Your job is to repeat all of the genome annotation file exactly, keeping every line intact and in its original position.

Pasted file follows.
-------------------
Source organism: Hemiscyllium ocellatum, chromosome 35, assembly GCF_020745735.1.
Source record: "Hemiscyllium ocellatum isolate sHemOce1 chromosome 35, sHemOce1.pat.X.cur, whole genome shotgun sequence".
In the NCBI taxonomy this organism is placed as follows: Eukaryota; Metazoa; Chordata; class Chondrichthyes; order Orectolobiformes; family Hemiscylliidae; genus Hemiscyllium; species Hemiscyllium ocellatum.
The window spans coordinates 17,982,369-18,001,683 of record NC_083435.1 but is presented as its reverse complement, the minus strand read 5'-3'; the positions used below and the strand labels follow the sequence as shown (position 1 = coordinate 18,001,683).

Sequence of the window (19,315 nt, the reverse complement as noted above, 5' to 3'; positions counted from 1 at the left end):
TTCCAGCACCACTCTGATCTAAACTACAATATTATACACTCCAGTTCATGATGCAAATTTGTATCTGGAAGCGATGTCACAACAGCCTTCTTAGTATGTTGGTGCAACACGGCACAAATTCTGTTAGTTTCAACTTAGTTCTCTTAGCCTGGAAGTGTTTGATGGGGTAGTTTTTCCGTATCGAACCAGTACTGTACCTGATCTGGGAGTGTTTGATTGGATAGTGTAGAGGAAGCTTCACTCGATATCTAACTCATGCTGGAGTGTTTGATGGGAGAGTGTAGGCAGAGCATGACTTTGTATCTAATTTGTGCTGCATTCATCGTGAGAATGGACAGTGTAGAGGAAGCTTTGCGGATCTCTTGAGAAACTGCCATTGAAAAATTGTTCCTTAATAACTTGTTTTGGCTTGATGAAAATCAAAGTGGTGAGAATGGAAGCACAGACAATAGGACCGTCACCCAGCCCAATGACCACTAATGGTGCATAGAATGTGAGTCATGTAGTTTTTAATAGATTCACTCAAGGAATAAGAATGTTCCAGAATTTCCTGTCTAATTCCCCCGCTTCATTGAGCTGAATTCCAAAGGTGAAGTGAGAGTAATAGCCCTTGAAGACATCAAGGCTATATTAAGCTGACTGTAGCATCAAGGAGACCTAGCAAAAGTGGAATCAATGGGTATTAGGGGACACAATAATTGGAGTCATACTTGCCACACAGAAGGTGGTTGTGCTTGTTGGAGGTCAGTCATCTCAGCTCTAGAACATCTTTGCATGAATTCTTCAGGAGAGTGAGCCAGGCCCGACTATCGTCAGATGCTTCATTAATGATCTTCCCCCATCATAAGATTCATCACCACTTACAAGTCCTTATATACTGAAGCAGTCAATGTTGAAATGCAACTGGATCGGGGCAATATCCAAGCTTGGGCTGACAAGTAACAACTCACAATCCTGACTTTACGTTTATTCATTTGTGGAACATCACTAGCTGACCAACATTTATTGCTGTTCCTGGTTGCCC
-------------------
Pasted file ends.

Source organism: Hemiscyllium ocellatum, chromosome 35, assembly GCF_020745735.1.
Source record: "Hemiscyllium ocellatum isolate sHemOce1 chromosome 35, sHemOce1.pat.X.cur, whole genome shotgun sequence".
In the NCBI taxonomy this organism is placed as follows: Eukaryota; Metazoa; Chordata; class Chondrichthyes; order Orectolobiformes; family Hemiscylliidae; genus Hemiscyllium; species Hemiscyllium ocellatum.
The window spans coordinates 17,982,369-18,001,683 of record NC_083435.1 but is presented as its reverse complement, the minus strand read 5'-3'; the positions used below and the strand labels follow the sequence as shown (position 1 = coordinate 18,001,683).

Sequence of the window (19,315 nt, the reverse complement as noted above, 5' to 3'; positions counted from 1 at the left end):
TTCCAGCACCACTCTGATCTAAACTACAATATTATACACTCCAGTTCATGATGCAAATTTGTATCTGGAAGCGATGTCACAACAGCCTTCTTAGTATGTTGGTGCAACACGGCACAAATTCTGTTAGTTTCAACTTAGTTCTCTTAGCCTGGAAGTGTTTGATGGGGTAGTTTTTCCGTATCGAACCAGTACTGTACCTGATCTGGGAGTGTTTGATTGGATAGTGTAGAGGAAGCTTCACTCGATATCTAACTCATGCTGGAGTGTTTGATGGGAGAGTGTAGGCAGAGCATGACTTTGTATCTAATTTGTGCTGCATTCATCGTGAGAATGGACAGTGTAGAGGAAGCTTTGCGGATCTCTTGAGAAACTGCCATTGAAAAATTGTTCCTTAATAACTTGTTTTGGCTTGATGAAAATCAAAGTGGTGAGAATGGAAGCACAGACAATAGGACCGTCACCCAGCCCAATGACCACTAATGGTGCATAGAATGTGAGTCATGTAGTTTTTAATAGATTCACTCAAGGAATAAGAATGTTCCAGAATTTCCTGTCTAATTCCCCCGCTTCATTGAGCTGAATTCCAAAGGTGAAGTGAGAGTAATAGCCCTTGAAGACATCAAGGCTATATTAAGCTGACTGTAGCATCAAGGAGACCTAGCAAAAGTGGAATCAATGGGTATTAGGGGACACAATAATTGGAGTCATACTTGCCACACAGAAGGTGGTTGTGCTTGTTGGAGGTCAGTCATCTCAGCTCTAGAACATCTTTGCATGAATTCTTCAGGAGAGTGAGCCAGGCCCGACTATCGTCAGATGCTTCATTAATGATCTTCCCCCATCATAAGATTCATCACCACTTACAAGTCCTTATATACTGAAGCAGTCAATGTTGAAATGCAACTGGATCGGGGCAATATCCAAGCTTGGGCTGACAAGTAACAACTCACAATCCTGACTTTACGTTTATTCATTTGTGGAACATCACTAGCTGACCAACATTTATTGCTGTTCCTGGTTGCCC